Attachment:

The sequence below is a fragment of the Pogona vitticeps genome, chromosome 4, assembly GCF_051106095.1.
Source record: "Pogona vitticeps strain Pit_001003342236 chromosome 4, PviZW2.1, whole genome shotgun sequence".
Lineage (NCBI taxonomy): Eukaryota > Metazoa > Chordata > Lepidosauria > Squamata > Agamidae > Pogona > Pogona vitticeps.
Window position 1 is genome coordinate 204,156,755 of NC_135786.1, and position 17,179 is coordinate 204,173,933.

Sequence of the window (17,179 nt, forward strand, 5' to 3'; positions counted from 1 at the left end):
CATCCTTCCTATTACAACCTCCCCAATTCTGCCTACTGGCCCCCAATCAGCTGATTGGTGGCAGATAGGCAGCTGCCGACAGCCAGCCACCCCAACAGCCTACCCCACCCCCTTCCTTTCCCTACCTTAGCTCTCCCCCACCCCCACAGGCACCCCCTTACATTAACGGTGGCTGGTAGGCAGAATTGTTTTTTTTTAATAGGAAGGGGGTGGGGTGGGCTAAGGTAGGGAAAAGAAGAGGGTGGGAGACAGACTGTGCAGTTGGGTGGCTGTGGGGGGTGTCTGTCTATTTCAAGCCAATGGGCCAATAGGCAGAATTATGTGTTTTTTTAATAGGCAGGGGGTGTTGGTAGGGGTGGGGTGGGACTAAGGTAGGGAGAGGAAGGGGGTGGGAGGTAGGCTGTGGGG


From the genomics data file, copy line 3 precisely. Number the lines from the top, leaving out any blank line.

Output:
Lineage (NCBI taxonomy): Eukaryota > Metazoa > Chordata > Lepidosauria > Squamata > Agamidae > Pogona > Pogona vitticeps.